What Are Asbestos-Related Lung Diseases?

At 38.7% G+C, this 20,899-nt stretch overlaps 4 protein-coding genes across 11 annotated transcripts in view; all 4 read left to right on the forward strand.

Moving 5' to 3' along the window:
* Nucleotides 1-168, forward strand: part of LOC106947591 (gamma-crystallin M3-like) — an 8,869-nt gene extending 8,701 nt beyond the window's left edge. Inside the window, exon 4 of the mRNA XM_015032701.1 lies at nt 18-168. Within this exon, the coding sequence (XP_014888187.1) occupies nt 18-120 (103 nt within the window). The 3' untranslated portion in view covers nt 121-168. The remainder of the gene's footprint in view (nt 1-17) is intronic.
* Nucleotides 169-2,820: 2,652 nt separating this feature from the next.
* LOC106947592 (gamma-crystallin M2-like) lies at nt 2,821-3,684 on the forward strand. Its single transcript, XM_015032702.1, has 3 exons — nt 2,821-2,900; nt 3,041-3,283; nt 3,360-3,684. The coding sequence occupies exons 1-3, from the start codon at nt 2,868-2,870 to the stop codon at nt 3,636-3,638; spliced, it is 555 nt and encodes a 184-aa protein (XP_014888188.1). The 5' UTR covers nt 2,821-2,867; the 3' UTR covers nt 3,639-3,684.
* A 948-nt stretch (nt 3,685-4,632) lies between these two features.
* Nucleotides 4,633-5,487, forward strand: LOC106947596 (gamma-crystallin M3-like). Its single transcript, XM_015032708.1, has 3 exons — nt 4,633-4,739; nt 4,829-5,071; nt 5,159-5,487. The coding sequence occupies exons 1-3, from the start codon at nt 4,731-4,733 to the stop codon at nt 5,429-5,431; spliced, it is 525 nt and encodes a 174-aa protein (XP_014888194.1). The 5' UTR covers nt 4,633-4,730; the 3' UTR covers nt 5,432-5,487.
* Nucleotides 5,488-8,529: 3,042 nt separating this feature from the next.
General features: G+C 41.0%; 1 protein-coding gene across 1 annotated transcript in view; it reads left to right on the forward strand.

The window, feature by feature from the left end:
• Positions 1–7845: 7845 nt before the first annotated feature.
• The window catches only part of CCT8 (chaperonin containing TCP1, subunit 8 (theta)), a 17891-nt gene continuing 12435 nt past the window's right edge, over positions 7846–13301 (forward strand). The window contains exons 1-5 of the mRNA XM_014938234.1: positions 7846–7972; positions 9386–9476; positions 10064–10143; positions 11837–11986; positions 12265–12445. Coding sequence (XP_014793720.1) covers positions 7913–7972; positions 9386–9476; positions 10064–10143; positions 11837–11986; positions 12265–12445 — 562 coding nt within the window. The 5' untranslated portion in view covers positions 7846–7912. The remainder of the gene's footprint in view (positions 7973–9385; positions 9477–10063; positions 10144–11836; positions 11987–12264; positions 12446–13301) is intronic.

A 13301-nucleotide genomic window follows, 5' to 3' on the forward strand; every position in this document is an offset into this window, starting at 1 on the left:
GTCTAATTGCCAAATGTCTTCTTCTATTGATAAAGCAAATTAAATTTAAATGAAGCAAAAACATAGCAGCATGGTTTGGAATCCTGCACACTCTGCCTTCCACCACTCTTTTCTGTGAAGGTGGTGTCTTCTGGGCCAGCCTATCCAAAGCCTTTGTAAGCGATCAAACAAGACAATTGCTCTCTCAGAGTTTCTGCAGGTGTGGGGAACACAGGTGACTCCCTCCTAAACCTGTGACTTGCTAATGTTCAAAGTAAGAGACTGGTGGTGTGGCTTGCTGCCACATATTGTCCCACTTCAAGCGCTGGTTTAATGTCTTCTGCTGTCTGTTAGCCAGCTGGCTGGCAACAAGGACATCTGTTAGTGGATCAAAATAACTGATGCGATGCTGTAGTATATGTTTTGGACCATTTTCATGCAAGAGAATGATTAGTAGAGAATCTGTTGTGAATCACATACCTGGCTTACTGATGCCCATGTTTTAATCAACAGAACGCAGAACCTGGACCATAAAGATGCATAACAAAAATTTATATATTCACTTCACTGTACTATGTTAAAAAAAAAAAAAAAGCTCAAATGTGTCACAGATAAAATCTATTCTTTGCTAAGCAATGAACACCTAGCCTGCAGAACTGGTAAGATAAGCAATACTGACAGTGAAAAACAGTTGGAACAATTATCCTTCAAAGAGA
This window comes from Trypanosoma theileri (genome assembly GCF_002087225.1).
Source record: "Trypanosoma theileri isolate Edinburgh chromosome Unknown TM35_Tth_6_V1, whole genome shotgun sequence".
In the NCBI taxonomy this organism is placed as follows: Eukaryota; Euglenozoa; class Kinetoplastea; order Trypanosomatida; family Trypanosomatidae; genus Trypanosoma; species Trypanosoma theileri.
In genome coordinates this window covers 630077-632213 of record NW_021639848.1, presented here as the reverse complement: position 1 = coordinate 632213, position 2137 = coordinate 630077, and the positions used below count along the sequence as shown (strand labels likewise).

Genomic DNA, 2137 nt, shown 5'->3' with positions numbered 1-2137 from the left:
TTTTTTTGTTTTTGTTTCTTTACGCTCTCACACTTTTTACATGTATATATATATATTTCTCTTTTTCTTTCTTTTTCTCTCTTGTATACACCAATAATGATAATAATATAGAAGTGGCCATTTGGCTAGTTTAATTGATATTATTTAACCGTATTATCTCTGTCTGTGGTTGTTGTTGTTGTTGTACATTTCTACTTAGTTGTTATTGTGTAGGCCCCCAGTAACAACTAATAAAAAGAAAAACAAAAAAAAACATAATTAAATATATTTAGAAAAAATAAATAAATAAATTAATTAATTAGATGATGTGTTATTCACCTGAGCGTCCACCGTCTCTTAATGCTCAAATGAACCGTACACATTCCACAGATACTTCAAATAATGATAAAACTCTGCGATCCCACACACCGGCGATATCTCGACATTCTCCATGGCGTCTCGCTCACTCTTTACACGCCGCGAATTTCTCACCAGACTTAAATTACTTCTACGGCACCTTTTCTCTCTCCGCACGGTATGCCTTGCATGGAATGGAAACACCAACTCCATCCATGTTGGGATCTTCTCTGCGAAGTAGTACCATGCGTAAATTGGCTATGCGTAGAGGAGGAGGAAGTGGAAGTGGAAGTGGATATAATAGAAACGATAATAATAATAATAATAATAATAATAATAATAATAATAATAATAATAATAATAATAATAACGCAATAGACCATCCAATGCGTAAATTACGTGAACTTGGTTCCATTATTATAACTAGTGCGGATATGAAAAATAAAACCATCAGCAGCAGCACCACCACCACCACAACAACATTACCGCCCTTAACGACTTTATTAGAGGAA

Asbestos-related lung diseases are diseases that develop from exposure to asbestos (as-BES-tos) fibers. Asbestos is a mineral that, at one time, was widely used in many industries. Asbestos is made up of tiny fibers that can escape into the air. When breathed in, these fibers can stay in your lungs for a long time. If the fibers build up in your lungs, they can lead to: • Pleural plaque. In this condition, the tissue around the lungs and diaphragm (the muscle below your lungs) thickens and hardens. This tissue is called the pleura. Pleural plaque usually causes no symptoms. Rarely, as the pleura thickens, it can trap and compress part of the lung. This may show up as a mass on an x-ray image. • Pleural effusion. In this condition, excess fluid builds up in the pleural space. The pleural space is the area between the lungs and the chest wall. • Asbestosis (as-bes-TO-sis). In this condition, the lung tissue becomes scarred. People who have asbestosis are at greater risk for lung cancer,